But who struggled because he thought like a human being
                And apparently struggled successfully
                        for he was the one who helped Joseph of Arimathea
place Jesus in the tomb.

        We talked that day about beginning our graduate work or on the job training.
Using Nicodemus as an example of
who we are and how we think
                and as an example of
                        who we can be if we keep seeking and struggling.

Then on the fourth and fifth Sundays
        We encountered ourselves again
First in the Israelites demanding a king
                And then in Saul, the first of those kings
        Learning that we often
                Both collectively and individually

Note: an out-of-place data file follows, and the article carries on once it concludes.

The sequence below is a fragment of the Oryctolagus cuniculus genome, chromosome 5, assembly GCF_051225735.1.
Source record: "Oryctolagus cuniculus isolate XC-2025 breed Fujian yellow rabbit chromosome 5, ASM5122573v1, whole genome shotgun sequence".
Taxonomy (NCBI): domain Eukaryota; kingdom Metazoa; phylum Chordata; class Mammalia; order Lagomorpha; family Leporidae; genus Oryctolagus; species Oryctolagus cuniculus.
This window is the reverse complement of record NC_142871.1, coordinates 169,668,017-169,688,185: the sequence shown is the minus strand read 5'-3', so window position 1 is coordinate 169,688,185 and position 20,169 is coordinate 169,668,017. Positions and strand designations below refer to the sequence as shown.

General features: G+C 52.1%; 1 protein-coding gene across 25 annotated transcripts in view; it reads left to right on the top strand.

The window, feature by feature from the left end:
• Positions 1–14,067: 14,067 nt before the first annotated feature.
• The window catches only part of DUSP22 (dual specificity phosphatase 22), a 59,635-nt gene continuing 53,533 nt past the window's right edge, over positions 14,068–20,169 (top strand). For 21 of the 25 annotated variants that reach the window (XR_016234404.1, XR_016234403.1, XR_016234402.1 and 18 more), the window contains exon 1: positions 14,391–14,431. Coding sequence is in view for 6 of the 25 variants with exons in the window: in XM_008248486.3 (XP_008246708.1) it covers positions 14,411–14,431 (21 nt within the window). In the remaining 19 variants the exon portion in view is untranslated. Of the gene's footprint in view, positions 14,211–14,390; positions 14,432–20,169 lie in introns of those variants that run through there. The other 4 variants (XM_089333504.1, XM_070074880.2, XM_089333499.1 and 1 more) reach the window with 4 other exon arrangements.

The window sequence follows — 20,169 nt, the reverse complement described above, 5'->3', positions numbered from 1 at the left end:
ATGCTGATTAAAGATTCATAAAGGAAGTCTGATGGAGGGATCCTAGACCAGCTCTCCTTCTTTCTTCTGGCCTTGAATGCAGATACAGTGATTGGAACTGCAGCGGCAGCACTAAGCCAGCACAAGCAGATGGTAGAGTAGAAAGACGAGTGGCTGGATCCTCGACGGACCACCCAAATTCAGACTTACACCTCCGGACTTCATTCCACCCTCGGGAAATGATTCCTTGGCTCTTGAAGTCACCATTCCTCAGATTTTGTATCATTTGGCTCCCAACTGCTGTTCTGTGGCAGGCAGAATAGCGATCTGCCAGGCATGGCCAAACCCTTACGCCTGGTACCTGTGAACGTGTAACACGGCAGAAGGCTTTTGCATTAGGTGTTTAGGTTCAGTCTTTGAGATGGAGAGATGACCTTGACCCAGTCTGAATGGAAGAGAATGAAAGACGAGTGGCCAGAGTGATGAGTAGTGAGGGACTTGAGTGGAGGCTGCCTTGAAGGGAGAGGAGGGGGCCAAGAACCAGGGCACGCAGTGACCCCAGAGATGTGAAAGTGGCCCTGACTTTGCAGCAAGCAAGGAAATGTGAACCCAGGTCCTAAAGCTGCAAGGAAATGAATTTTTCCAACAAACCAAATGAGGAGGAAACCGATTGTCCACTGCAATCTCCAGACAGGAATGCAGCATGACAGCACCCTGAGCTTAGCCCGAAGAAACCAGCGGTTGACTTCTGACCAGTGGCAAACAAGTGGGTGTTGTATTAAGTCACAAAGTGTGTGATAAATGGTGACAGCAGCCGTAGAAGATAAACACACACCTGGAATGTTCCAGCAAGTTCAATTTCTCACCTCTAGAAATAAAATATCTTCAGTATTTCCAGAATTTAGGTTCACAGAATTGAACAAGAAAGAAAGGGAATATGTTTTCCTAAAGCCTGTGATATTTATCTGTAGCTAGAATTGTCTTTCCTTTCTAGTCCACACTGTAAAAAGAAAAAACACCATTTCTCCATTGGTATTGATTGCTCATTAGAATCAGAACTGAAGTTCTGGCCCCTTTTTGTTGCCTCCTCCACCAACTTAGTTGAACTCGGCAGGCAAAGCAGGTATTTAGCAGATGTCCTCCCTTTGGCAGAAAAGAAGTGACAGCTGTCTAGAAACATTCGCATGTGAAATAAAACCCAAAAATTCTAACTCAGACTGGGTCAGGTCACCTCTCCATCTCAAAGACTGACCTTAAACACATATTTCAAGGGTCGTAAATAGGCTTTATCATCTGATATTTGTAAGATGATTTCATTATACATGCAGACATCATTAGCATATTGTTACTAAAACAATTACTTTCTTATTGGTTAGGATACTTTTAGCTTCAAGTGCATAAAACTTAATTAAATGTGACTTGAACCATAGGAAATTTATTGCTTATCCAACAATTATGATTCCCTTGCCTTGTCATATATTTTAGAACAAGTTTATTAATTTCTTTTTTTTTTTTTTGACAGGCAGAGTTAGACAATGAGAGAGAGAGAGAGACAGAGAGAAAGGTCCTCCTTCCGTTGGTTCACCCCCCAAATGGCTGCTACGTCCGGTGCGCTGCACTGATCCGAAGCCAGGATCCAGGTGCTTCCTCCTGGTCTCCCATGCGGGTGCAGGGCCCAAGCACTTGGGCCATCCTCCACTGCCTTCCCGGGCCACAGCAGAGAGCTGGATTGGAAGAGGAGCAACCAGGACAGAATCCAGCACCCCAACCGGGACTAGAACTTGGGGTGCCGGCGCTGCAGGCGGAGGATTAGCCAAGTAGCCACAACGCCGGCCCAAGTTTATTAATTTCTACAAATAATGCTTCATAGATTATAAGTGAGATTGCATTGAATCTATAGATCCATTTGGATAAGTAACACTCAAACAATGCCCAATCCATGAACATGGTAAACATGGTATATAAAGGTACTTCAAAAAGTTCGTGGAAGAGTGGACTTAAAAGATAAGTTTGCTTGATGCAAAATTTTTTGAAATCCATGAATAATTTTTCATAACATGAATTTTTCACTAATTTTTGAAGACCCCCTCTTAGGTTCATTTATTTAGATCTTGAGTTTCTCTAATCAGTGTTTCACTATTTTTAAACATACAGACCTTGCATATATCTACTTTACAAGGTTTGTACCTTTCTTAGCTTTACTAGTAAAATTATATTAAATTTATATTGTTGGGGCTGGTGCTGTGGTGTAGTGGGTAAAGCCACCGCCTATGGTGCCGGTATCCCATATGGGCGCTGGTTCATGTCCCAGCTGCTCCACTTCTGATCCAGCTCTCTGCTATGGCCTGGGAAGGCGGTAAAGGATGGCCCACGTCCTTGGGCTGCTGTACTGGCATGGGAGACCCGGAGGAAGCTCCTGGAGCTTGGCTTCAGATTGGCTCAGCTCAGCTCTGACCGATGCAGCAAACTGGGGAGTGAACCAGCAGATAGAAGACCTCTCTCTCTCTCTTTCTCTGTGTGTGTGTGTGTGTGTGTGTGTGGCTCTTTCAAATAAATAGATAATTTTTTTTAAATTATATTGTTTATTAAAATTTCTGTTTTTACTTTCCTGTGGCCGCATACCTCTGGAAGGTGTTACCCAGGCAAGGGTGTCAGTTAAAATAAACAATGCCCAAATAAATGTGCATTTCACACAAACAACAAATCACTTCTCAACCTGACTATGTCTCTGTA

Substitute our judgment for God's

And now today we discover in one of the best known scriptural stories
        The fatal flaw in our relationship with God:
                Our desiring to have God on our side
                Instead of desiring that we be on God's side.

It is essential that
  we recognize our flawed way of approaching our relationship with God

If we do,
And if we put our minds to our graduate work or on the job training
        With prayer and worship
With serving, giving, and loving
        In a way that demonstrates that we understand
                        that what we do to the least of the people
                        we do to Christ,
Then like Nicodemus
        We will come to understand what we should do
        And will become effective witnesses and disciple makers
                For Jesus Christ.

Goliath was a really big man    and he lost
God is the Real Big "Man"               and God always wins
        I for one,      want to be on God's side